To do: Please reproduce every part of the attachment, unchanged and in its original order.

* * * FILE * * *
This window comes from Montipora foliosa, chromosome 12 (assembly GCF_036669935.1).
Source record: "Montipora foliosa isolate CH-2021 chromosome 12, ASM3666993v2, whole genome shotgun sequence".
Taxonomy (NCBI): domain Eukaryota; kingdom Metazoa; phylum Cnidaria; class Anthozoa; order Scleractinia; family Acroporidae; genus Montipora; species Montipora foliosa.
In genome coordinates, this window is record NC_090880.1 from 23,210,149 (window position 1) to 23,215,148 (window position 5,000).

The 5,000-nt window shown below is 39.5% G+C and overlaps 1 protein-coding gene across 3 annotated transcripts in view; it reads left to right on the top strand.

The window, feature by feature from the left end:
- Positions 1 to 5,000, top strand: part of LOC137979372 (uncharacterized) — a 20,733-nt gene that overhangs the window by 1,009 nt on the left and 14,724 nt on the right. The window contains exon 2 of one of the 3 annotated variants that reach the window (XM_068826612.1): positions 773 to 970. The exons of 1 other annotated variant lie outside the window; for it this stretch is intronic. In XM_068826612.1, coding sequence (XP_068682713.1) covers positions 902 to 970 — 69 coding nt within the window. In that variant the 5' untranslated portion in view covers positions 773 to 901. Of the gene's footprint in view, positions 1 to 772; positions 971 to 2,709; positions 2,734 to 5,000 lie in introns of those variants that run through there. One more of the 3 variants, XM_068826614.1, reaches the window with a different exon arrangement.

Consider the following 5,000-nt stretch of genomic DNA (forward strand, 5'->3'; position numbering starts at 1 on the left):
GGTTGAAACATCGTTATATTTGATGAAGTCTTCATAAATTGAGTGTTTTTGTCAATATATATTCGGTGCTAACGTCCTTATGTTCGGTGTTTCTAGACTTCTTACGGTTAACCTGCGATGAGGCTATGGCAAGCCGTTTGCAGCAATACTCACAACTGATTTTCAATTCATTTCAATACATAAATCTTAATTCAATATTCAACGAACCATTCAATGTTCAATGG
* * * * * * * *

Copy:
This window comes from Montipora foliosa, chromosome 12 (assembly GCF_036669935.1).
Source record: "Montipora foliosa isolate CH-2021 chromosome 12, ASM3666993v2, whole genome shotgun sequence".
Taxonomy (NCBI): domain Eukaryota; kingdom Metazoa; phylum Cnidaria; class Anthozoa; order Scleractinia; family Acroporidae; genus Montipora; species Montipora foliosa.
In genome coordinates, this window is record NC_090880.1 from 23,210,149 (window position 1) to 23,215,148 (window position 5,000).

The 5,000-nt window shown below is 39.5% G+C and overlaps 1 protein-coding gene across 3 annotated transcripts in view; it reads left to right on the top strand.

The window, feature by feature from the left end:
- Positions 1 to 5,000, top strand: part of LOC137979372 (uncharacterized) — a 20,733-nt gene that overhangs the window by 1,009 nt on the left and 14,724 nt on the right. The window contains exon 2 of one of the 3 annotated variants that reach the window (XM_068826612.1): positions 773 to 970. The exons of 1 other annotated variant lie outside the window; for it this stretch is intronic. In XM_068826612.1, coding sequence (XP_068682713.1) covers positions 902 to 970 — 69 coding nt within the window. In that variant the 5' untranslated portion in view covers positions 773 to 901. Of the gene's footprint in view, positions 1 to 772; positions 971 to 2,709; positions 2,734 to 5,000 lie in introns of those variants that run through there. One more of the 3 variants, XM_068826614.1, reaches the window with a different exon arrangement.

Consider the following 5,000-nt stretch of genomic DNA (forward strand, 5'->3'; position numbering starts at 1 on the left):
GGTTGAAACATCGTTATATTTGATGAAGTCTTCATAAATTGAGTGTTTTTGTCAATATATATTCGGTGCTAACGTCCTTATGTTCGGTGTTTCTAGACTTCTTACGGTTAACCTGCGATGAGGCTATGGCAAGCCGTTTGCAGCAATACTCACAACTGATTTTCAATTCATTTCAATACATAAATCTTAATTCAATATTCAACGAACCATTCAATGTTCAATGG